WWJD is an important question for followers of Jesus to ask themselves, but as a foodie, I have another important question: What would Jesus eat? We can only guess what he would eat in modern day America, but we CAN find out (with a little research) what he probably ate during his time on earth.

I’ve done just that. According to my findings, if you want to dine like the man himself, here’s what you should be eating.



Photo by Elyse Belarge

The Lord was not gluten-free, therefore I shall not be gluten-free. If you want to eat bread that is similar to the stuff my boy Jesus ate, try some ancient grain sprouted loaves (due to the way grain was stored in biblical times, most of it sprouted before use).



Photo by Smita Jain

Jesus’ very first miracle was turning water into wine at a wedding. Mentions of him drinking wine are frequent in the New Testament. I like your style, Son of God.



Photo by Amanda Shulman

Many of the dudes in Jesus’ inner circle (the disciples) were once fisherman. Surrounded with this kind of skill set, is it any wonder that Jesus ate lots of fresh fish?

Olives and Olive Oil


Photo by Lily Allen

Olives and the oil pressed from them were dietary staples in the regions of the Middle East that Jesus frequented.



Photo by Jenny Georgieva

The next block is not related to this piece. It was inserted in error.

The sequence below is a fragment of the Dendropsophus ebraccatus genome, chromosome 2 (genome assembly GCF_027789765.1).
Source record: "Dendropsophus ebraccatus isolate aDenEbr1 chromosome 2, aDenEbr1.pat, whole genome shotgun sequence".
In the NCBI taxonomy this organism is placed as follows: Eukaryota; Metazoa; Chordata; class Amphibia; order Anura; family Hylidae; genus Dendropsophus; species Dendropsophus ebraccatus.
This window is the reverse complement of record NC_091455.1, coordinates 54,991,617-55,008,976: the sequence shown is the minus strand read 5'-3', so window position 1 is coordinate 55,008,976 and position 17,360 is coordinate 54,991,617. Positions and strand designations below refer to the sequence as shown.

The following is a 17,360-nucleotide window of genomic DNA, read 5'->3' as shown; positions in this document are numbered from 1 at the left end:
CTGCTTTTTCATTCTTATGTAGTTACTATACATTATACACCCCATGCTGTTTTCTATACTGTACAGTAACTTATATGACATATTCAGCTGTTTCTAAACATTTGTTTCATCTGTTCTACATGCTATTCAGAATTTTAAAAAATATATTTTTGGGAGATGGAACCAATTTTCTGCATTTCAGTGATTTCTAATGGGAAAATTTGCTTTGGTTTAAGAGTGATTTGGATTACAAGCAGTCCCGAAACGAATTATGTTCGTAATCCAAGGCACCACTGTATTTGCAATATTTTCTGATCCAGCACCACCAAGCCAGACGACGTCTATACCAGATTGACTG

Once, Jesus was hungry. He saw a fig tree and went to it. Unfortunately, figs were not in season, so there were none on the tree. Jesus cursed the tree so that it would never bear fruit again. It’s okay, Jesus, we all get a little hangry sometimes.



Photo by Rachael Piorko

One revolutionary aspect of Jesus’ life was his tendency to dine with sinners (and hang out with them, in general). What would these scummy people serve him? Probably whatever food everyone was eating back then, which included dishes made from legumes like lentils, beans, and chickpeas.



Photo by Lauren Thiersch

As he observed the Passover, Jesus likely consumed lamb, which is a traditional Passover food. Learn more about Passover foods here.



Photo by Nadia Alayoubi

Israel is biblically referred to as a land flowing with milk and honey. While those foods were not literally running through the streets, honey (and sheep/goat’s milk) were common foods in biblical Israel. 

Based on where he ran around during his time as a man, ya boy also probably ate a variety of fruits, vegetables, spices, nuts, cheeses (sheep or goat), and (kosher) meats.